After Mr. da Silva came to power, the governor of Roraima, Flamarion Portela, announced he was joining Mr. da Silva's Workers Party. Since he controlled much of the state's delegation and opposed establishment of the Indian reserve, there was much speculation here and in Brasília that a deal had been struck: his support in return for postponing certification of the reservation.

Mr. Portela was impeached in August in a scandal involving the generation of thousands of no-show jobs that cost the state payroll millions of dollars. But Mr. da Silva's government, still trying to stitch together a majority in both houses of Congress, continues to pursue the support of Roraima's three senators, all of whom oppose the reservation. Lucio Flavio Pinto, editor of Amazon Agenda, a newsletter, cited an additional factor in Mr. da Silva's turnabout. As leftists, he said, the president and his party have in the past been viewed with suspicion by the armed forces, who also have never liked the idea of an Indian reservation straddling a sensitive border area.

"Lula's real problem is the military, who because of deep budget cuts have been deprived of raises and new equipment," Mr. Pinto said. "But the armed forces also have national security concerns that he can more easily address. They are worried about the balkanization of the Amazon, the creation of a separate state or 'liberated area' under foreign control."

Indian leaders contrast that nationalistic rhetoric with the reality of what they describe as a flourishing black market in gasoline from Venezuela, where gasoline costs 20 cents a gallon, less than one-tenth of its price here. In addition, there are ample indications that marijuana, gold and diamonds are being smuggled across the border to Guyana and enriching local interests. "We're enforcing ourselves the laws on the books that the government does nothing to enforce," complained Dejacir Melchior da Silva, the leader of Agua Branca, a community at the border here. "We are tired of waiting for the federal police or the soldiers to act. There are a lot of
things on paper, but no one bothers to make it work."

In less than a decade several small Indian villages have been surrounded by an army garrison and a rapidly growing white squatter settlement that recently has been given the status of a municipality. Indian residents complain that soldiers harass young women, smuggle liquor into what is supposed to be an alcohol-free zone, and barge into their homes without permission.

"We want that base out of here," said Eusébio de Souza Oliveira, who lives in one of the Indian villages. "They built it so close to us that we can't hunt and fish anymore, and the soldiers have come to knock down the fences we put up to protect our animals. It's very bad for us." Other powerful local political and economic interests have not hesitated to use violence to express their opposition to the reservation. Since Mr. da Silva came into office, they have blocked roads and occupied government offices. Mércio Pereira Gomes, president of the National Indian Foundation, the government agency in charge of indigenous affairs, describes the activity as "a sort of local rebellion, one fracas after another." He added, "tempers are flaring and the political situation has been exacerbated."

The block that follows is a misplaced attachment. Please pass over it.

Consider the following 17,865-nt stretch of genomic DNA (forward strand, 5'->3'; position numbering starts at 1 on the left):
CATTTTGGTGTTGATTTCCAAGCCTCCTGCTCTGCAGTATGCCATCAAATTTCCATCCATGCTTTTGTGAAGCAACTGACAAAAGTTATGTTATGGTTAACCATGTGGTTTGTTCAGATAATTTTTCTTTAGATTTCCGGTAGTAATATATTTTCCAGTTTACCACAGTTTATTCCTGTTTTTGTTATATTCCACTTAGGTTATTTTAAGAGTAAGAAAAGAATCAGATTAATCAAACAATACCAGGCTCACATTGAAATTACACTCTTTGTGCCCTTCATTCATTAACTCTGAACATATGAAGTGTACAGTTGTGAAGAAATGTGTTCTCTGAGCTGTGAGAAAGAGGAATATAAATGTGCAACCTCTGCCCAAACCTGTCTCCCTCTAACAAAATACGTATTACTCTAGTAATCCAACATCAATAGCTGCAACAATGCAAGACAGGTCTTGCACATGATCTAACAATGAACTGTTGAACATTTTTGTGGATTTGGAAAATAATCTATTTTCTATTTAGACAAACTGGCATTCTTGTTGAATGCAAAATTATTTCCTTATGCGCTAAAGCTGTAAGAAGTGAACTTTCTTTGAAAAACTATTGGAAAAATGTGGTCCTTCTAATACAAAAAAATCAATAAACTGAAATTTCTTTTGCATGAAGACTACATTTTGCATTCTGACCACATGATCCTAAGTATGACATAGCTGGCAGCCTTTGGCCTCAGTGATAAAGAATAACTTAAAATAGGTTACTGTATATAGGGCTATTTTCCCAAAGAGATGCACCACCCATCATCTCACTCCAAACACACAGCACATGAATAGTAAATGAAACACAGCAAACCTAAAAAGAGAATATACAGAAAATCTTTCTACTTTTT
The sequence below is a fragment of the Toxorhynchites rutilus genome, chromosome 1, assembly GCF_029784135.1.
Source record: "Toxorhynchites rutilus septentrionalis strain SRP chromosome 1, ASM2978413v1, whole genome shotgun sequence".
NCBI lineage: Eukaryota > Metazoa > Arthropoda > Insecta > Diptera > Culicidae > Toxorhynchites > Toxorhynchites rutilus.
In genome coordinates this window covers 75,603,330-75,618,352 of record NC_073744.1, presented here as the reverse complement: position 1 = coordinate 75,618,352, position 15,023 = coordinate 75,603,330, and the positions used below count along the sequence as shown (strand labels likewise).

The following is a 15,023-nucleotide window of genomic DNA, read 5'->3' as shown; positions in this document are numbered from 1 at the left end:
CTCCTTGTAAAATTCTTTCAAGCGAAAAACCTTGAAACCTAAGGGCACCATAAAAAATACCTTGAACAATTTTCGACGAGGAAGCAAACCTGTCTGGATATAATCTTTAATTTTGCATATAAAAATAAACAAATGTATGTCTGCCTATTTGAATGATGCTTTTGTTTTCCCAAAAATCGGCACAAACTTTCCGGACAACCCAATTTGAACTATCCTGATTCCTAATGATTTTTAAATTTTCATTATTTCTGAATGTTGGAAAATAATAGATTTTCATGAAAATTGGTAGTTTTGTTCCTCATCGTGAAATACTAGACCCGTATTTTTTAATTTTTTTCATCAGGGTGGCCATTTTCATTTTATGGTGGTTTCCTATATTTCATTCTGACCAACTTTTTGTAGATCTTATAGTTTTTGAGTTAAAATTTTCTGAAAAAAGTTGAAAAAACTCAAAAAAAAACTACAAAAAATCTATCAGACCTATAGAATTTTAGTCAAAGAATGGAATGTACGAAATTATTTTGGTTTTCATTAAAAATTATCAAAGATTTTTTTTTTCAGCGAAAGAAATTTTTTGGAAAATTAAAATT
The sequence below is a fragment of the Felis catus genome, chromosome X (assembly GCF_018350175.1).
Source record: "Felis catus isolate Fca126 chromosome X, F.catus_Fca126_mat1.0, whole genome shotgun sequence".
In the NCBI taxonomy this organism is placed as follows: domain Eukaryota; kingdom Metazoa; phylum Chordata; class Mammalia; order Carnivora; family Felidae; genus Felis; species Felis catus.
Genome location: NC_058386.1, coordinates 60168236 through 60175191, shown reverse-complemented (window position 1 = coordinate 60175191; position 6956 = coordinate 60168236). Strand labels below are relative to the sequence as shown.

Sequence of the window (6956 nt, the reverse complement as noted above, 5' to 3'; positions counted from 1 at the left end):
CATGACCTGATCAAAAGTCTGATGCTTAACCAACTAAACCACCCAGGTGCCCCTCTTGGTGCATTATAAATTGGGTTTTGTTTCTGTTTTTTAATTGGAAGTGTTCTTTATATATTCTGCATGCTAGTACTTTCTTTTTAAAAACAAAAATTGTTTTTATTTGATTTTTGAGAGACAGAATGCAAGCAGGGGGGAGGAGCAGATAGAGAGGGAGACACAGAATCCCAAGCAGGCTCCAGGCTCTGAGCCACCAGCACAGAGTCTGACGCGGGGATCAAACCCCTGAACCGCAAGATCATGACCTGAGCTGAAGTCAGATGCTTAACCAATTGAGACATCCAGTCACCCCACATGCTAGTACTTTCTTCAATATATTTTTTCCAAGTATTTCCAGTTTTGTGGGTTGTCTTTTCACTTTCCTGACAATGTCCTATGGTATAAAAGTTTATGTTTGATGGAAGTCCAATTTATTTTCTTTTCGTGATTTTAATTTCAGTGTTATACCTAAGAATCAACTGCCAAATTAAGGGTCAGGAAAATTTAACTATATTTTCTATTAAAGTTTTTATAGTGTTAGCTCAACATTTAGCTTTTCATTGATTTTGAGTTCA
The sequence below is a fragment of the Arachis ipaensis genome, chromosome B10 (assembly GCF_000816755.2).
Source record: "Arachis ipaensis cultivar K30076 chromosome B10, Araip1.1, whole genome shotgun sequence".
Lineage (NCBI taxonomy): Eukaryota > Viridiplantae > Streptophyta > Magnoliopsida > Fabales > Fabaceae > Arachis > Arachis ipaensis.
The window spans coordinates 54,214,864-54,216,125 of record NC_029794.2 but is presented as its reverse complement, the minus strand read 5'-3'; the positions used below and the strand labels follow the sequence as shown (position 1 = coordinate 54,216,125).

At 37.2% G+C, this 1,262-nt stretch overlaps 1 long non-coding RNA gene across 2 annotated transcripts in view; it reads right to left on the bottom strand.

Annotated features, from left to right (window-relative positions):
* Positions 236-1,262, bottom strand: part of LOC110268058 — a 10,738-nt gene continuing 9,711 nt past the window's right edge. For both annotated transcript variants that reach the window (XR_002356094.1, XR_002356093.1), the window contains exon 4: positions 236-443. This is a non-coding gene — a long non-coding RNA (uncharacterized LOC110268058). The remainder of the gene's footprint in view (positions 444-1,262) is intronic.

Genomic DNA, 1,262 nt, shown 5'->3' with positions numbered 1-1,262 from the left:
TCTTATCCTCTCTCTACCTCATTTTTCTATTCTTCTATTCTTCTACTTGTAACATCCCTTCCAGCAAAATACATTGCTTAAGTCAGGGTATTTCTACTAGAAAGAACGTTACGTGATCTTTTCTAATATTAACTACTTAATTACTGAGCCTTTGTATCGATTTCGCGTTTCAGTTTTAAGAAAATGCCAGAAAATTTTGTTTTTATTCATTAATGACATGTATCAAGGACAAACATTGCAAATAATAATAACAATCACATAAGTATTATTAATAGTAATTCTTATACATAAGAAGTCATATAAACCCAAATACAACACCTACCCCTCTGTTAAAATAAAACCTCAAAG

Another group of business executives and politicians, including some from the ruling party, have said they are willing to allow formation of a reserve, provided it is not contiguous. But Indian leaders, anthropologists and human rights groups unanimously oppose a series of unlinked Indian "islands" surrounded by hostile whites eager to expand their domains.

Though the Justice Ministry has appealed rulings that order Indians to leave parts of the reservation, tribal leaders argue that the resulting delays only strengthen the position of the white invaders. "The government is telling us to be patient, that it will all be sorted out in the courts, and we eventually will be victorious," said Mr. de Souza, the Macuxi tribal leader. "But while we wait, we see we are losing our space. More and more ranchers, rice growers and miners are occupying our land, gaining strength and growing more violent."

Thus far, the Indians have remained peaceful, despite the disappearance or killing of some of their number, which they blame on gunmen hired by ranchers and rice-growers. But indigenous leaders vow to resist if the police or the military should ever act to enforce injunctions to throw them off their ancestral lands. "We're not going to attack anyone, but if we are attacked, we will defend ourselves," said Severino Oliveira Brasil, the chief of Javari village, where several hundred Indians have gathered. "We're not afraid. If we die defending what is ours, that is no problem. Our main weapon is the word of God, but we are well-equipped in our Indian way. We have our bows and arrows."